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Are you going to do the work yourself or pay someone else to do the work. We were able to get material for bedding and curtains on sale at Wally's. The upholstery material we found in a bin of mill ends at Len's Mill. My wife did the sewing [and associated loud words]. I painted the outside and made the front dinette and permanant bed. The screen door we did a couple of years ago and I jobbed out the new axle to someone who knew more about it than I did.. If someone else had done the work the cost would have been prohibitive for such a small trailer. We didn't do the work all at one time bit phased it over a couple of years. Next I'd like to have an awning and attachable screen room but our separate dining shelter is good for a few more years. Maybe this comminy year an electrical water pump and perhaps new wiring. There's always something else to do. My suggestion is to complete ONE project and then pick another, unless it's in such bad shape that you can't use it. You can always camp with the trailer in between. That also gives you time to check out what other people have done to theirs. What ever you decide WE WANT PICTURES.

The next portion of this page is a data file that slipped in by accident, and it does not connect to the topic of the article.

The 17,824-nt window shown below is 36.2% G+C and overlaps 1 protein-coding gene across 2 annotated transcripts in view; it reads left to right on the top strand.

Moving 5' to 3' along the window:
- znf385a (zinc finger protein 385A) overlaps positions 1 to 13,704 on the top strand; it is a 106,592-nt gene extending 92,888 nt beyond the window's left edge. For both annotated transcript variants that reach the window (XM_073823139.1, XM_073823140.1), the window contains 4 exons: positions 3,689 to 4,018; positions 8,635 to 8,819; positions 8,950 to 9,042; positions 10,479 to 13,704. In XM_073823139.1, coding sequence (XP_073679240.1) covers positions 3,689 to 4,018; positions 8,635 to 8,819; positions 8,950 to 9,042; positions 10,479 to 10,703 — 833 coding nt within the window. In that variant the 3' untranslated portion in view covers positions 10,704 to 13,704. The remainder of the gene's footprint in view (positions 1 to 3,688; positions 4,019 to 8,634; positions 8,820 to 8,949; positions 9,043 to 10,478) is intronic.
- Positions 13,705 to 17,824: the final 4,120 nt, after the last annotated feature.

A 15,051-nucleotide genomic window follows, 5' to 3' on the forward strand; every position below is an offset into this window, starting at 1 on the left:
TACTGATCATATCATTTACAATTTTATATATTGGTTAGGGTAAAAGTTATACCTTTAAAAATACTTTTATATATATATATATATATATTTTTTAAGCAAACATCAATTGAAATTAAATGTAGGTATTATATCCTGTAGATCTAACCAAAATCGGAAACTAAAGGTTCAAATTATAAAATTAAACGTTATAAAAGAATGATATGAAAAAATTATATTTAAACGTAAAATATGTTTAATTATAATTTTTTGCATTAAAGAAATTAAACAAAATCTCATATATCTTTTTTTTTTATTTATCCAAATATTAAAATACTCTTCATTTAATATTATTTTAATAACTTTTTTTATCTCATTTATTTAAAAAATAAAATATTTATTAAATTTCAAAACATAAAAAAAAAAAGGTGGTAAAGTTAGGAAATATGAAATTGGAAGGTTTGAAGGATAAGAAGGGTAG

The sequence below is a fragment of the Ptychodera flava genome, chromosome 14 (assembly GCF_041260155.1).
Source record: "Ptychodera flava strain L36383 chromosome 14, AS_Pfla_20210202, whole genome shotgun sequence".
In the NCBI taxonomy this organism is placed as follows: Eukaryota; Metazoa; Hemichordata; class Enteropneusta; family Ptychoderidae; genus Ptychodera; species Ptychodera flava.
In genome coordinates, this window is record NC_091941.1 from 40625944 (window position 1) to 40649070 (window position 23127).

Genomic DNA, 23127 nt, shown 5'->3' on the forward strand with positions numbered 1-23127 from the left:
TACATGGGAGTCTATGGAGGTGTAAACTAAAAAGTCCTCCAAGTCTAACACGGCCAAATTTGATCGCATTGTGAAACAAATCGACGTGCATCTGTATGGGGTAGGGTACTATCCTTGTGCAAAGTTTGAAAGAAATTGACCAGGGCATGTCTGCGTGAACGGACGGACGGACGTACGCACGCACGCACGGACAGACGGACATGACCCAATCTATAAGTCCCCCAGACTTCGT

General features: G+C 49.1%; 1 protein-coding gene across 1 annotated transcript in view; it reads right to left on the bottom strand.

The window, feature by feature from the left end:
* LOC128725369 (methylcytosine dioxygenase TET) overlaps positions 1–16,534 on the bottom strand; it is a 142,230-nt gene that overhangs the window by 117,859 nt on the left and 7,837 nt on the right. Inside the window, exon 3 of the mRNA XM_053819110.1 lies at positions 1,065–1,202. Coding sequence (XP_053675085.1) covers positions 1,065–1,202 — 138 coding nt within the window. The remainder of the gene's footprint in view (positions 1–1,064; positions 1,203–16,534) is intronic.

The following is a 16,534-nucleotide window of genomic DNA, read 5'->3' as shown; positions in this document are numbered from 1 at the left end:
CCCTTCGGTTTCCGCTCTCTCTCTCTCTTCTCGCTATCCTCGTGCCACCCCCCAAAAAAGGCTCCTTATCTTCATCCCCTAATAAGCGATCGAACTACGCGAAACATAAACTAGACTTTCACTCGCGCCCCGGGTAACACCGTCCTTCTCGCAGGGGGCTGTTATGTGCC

Here's some of our costs that we've incurred by doing the work ourselves, and I think that this is your low budget.
Comfort foam mattress.....................................$100
Material for screen door.....................................$50-$75
Material for curtains bedding and seat covers......$45
Front Dinette and premanant bed........................$100
Replace axle.............................................. .......$300-$500 [this will depend on who/where/when]
Add outside hatches to access under seat storage.two at $75 each
Brightsides Paint and primer................................$250
New spare tire cover....$85 plus money order plus registered mail = $98
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Old 12-11-2008, 12:25 AM   #11